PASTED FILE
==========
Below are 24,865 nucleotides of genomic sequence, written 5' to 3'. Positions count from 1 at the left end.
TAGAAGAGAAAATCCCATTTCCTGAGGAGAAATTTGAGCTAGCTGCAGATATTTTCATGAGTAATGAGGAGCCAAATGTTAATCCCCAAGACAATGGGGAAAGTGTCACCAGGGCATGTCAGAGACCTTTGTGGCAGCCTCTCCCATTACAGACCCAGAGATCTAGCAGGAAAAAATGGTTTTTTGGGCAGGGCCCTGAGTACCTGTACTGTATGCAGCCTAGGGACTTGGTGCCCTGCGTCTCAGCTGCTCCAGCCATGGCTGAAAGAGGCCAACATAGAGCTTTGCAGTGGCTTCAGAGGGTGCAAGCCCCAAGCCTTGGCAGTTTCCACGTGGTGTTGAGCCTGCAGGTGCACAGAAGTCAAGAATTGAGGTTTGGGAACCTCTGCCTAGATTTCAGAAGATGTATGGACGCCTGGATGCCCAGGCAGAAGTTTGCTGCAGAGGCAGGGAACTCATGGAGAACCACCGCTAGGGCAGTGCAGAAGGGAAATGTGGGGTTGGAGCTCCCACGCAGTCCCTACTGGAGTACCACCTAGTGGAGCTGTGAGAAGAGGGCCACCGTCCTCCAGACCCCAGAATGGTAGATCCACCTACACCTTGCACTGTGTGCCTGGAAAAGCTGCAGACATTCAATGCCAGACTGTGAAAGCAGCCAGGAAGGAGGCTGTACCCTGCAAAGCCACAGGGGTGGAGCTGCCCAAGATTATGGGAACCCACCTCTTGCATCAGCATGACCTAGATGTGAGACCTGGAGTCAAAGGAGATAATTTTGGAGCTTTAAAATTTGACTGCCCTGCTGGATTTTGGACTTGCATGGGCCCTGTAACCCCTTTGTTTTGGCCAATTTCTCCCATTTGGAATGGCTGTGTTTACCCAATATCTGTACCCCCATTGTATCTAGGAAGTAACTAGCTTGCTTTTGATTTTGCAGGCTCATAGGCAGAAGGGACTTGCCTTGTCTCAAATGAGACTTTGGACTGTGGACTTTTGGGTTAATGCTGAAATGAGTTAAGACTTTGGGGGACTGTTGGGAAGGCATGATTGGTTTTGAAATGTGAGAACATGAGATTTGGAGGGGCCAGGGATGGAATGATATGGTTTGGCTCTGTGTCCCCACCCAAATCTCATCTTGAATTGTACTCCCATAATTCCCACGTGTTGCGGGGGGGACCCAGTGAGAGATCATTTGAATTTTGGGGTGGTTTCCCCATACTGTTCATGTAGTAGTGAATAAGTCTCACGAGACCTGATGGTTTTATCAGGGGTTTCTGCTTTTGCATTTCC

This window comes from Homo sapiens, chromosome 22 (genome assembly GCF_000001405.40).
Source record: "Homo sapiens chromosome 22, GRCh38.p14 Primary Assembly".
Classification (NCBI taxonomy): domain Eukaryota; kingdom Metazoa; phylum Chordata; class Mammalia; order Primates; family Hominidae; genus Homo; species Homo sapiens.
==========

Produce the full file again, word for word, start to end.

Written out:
Below are 24,865 nucleotides of genomic sequence, written 5' to 3'. Positions count from 1 at the left end.
TAGAAGAGAAAATCCCATTTCCTGAGGAGAAATTTGAGCTAGCTGCAGATATTTTCATGAGTAATGAGGAGCCAAATGTTAATCCCCAAGACAATGGGGAAAGTGTCACCAGGGCATGTCAGAGACCTTTGTGGCAGCCTCTCCCATTACAGACCCAGAGATCTAGCAGGAAAAAATGGTTTTTTGGGCAGGGCCCTGAGTACCTGTACTGTATGCAGCCTAGGGACTTGGTGCCCTGCGTCTCAGCTGCTCCAGCCATGGCTGAAAGAGGCCAACATAGAGCTTTGCAGTGGCTTCAGAGGGTGCAAGCCCCAAGCCTTGGCAGTTTCCACGTGGTGTTGAGCCTGCAGGTGCACAGAAGTCAAGAATTGAGGTTTGGGAACCTCTGCCTAGATTTCAGAAGATGTATGGACGCCTGGATGCCCAGGCAGAAGTTTGCTGCAGAGGCAGGGAACTCATGGAGAACCACCGCTAGGGCAGTGCAGAAGGGAAATGTGGGGTTGGAGCTCCCACGCAGTCCCTACTGGAGTACCACCTAGTGGAGCTGTGAGAAGAGGGCCACCGTCCTCCAGACCCCAGAATGGTAGATCCACCTACACCTTGCACTGTGTGCCTGGAAAAGCTGCAGACATTCAATGCCAGACTGTGAAAGCAGCCAGGAAGGAGGCTGTACCCTGCAAAGCCACAGGGGTGGAGCTGCCCAAGATTATGGGAACCCACCTCTTGCATCAGCATGACCTAGATGTGAGACCTGGAGTCAAAGGAGATAATTTTGGAGCTTTAAAATTTGACTGCCCTGCTGGATTTTGGACTTGCATGGGCCCTGTAACCCCTTTGTTTTGGCCAATTTCTCCCATTTGGAATGGCTGTGTTTACCCAATATCTGTACCCCCATTGTATCTAGGAAGTAACTAGCTTGCTTTTGATTTTGCAGGCTCATAGGCAGAAGGGACTTGCCTTGTCTCAAATGAGACTTTGGACTGTGGACTTTTGGGTTAATGCTGAAATGAGTTAAGACTTTGGGGGACTGTTGGGAAGGCATGATTGGTTTTGAAATGTGAGAACATGAGATTTGGAGGGGCCAGGGATGGAATGATATGGTTTGGCTCTGTGTCCCCACCCAAATCTCATCTTGAATTGTACTCCCATAATTCCCACGTGTTGCGGGGGGGACCCAGTGAGAGATCATTTGAATTTTGGGGTGGTTTCCCCATACTGTTCATGTAGTAGTGAATAAGTCTCACGAGACCTGATGGTTTTATCAGGGGTTTCTGCTTTTGCATTTCC

This window comes from Homo sapiens, chromosome 22 (genome assembly GCF_000001405.40).
Source record: "Homo sapiens chromosome 22, GRCh38.p14 Primary Assembly".
Classification (NCBI taxonomy): domain Eukaryota; kingdom Metazoa; phylum Chordata; class Mammalia; order Primates; family Hominidae; genus Homo; species Homo sapiens.